The Financial Express

Eid vacation and Monday blues  

| Updated: August 18, 2019 22:22:38

Evaly and Fianancial Express Evaly and Fianancial Express
Eid vacation and Monday blues   

Few people in the West can keep themselves free of the Monday blues. In the Western and many other countries around the world, workplace-going employees invariably suffer from this syndrome. After the 2-day fun-filled weekends on Saturday and Sunday, the Monday morning appears to them with all types of fatigue and dread for office work. In Bangladesh, the day falls on Sunday, the first day of work after Friday-Saturday holidays.

Whatever the days of holiday may be, the idiom that has found a permanent place in the English language is 'Monday blues'. With the holidays involving long-duration vacations, the 'blues' turns more heart-piercing. Some may compare the boredom of resuming work for a specific time to the doomed Greek hero Sisyphus' repeated attempts to roll a massive stone up a steep hill. Every time he takes the stone to the hill summit, it rolls down again from where he began his assignment.

Resuming work after a 2-day weekly holiday or a vacation becomes unbearably tedious for most of the people. The case for workaholics is different though. A lot of them loathe the very idea of workless days or a holiday. However, the workaholic category includes a number of great people. They are authors, artists, scientists or scholars. In Bangladesh, the post-vacation blues grip the nation with resumption of work after the two Eids.

Office-goers remaining absent from work even days after the vacation period is over is a common spectacle in the country. In the pre-independence days, the then central government would grant only one-day holiday during the two Eids. These days, in the age of normally 3-day Eid holiday, in years extending up to a full week upon addition of other holidays, many enter their workplaces quite reluctantly. The scenes of deserted offices shown in print and electronic media outlets have become routine. Many would like to call starting offices after Eid vacations simply post-Eid blues. Others might term the temporary aversion for office an irremediable lag. In spite of their Monday blues, people in the average developed countries do not normally make excesses with their short or long-time holidays.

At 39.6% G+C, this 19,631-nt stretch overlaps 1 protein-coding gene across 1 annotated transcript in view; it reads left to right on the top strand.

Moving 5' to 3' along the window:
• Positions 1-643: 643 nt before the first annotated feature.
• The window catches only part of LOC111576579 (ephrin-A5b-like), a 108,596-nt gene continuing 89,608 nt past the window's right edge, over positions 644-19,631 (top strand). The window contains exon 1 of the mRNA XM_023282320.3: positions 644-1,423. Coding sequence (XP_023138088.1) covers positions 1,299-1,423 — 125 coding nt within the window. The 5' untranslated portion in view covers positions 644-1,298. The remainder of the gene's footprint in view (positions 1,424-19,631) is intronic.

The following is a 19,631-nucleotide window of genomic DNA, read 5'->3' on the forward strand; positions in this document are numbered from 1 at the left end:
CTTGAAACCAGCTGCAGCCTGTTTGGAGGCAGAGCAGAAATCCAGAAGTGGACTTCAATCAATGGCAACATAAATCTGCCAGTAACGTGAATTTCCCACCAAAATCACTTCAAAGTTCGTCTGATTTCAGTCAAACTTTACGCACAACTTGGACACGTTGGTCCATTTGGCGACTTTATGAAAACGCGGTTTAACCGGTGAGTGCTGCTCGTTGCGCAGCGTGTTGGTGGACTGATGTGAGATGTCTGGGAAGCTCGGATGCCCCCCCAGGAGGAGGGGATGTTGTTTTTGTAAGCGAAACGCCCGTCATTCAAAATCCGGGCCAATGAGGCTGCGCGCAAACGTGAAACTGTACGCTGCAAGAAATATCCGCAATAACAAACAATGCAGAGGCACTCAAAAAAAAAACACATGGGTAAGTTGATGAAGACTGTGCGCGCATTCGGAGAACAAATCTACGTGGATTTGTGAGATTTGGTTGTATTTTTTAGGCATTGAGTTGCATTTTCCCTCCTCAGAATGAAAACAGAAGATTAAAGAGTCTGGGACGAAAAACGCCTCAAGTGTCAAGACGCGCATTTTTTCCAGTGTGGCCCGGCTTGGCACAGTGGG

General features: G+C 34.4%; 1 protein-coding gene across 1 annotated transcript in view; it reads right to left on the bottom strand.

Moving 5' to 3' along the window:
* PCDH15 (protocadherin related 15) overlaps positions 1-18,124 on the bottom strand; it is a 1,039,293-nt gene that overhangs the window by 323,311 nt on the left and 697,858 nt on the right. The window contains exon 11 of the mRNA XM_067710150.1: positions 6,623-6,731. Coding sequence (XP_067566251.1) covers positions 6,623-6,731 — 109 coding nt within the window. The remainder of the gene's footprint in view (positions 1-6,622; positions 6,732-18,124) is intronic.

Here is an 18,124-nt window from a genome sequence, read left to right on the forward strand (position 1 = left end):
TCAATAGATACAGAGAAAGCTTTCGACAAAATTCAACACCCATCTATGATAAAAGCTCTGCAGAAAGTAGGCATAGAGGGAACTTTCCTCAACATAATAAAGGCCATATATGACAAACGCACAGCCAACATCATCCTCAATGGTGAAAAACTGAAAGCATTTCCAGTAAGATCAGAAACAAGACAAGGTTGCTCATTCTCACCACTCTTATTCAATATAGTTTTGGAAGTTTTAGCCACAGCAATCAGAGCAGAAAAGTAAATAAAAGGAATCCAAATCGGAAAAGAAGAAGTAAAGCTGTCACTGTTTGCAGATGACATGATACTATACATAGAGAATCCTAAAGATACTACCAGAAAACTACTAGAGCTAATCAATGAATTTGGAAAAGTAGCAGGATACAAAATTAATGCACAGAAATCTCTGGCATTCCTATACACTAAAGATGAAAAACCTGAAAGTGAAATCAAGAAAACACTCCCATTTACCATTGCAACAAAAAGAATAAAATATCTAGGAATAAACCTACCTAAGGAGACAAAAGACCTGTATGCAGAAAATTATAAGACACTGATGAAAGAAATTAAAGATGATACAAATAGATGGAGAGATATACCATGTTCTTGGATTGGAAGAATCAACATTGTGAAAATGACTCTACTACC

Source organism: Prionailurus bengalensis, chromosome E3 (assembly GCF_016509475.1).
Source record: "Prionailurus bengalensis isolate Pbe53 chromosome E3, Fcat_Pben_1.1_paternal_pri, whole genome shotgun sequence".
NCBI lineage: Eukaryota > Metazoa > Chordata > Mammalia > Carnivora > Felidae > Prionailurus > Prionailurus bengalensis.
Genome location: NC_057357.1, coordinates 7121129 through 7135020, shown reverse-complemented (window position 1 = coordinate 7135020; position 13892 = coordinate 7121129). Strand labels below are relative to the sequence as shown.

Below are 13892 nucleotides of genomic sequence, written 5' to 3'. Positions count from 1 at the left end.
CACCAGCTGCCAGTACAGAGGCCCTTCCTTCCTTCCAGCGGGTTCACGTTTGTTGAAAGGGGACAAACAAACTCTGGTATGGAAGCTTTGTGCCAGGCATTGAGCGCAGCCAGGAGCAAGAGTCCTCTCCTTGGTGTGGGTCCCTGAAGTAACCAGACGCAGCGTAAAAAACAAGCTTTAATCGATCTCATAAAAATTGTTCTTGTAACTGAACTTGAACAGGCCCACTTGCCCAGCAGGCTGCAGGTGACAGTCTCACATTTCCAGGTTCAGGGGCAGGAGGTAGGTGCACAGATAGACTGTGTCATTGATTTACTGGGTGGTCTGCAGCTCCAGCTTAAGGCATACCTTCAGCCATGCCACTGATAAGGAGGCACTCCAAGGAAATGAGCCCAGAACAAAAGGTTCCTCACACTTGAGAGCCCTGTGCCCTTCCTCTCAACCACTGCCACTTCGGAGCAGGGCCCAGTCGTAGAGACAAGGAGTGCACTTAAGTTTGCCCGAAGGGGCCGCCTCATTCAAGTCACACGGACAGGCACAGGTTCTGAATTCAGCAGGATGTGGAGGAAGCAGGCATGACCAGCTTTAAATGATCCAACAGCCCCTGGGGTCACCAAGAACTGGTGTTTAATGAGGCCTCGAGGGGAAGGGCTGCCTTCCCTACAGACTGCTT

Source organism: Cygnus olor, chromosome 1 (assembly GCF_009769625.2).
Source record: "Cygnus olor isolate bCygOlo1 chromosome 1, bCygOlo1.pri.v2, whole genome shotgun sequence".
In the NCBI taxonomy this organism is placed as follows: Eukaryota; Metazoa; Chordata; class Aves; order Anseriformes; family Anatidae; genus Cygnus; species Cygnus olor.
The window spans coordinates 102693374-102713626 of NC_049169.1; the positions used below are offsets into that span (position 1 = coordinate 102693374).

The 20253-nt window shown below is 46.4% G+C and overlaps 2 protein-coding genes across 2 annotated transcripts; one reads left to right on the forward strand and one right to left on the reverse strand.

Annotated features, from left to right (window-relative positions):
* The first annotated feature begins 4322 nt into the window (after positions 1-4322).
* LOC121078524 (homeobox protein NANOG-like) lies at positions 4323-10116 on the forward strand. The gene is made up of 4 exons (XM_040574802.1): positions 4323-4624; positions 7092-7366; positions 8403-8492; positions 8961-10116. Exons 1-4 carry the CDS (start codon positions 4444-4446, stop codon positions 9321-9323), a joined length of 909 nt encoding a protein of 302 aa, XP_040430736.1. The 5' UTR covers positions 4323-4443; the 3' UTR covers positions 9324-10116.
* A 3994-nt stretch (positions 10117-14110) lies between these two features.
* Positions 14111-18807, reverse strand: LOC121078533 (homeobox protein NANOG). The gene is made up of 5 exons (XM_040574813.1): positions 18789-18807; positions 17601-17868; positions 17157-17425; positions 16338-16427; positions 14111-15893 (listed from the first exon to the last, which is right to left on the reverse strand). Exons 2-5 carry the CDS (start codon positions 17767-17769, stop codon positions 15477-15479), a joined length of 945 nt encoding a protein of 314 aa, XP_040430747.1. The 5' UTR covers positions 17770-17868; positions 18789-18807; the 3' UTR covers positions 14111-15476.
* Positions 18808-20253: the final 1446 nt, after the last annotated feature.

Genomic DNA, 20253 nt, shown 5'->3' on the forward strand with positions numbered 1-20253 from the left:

According to social behaviourists, humans in general are lazy. Most of them would be happy if they are asked to work little for a living. Perhaps this trait has prompted man to device ways to cheat their offices by bunking office hours. In the sub-continent, the tradition of remaining absent from work during office hours has been at play since long. The tales like hanging the coat from one's backrest of the chair and going out, and returning to office just half an hour before the office-closure, have been rampant for a century. This cheating with one's job, especially at government offices, reaches its zenith during the Eid holidays. It's striking to find many local government offices outside the capital eerily vacant even 10/15 days after the vacations' end. All this has a lot to do with human nature. There are people who cannot survive without being engaged in one or another type of work. On the other hand, some people would be happy if they do not need to work at all to earn a living. The latter appear to be dominant in the segment afflicted by post-Eid blues.

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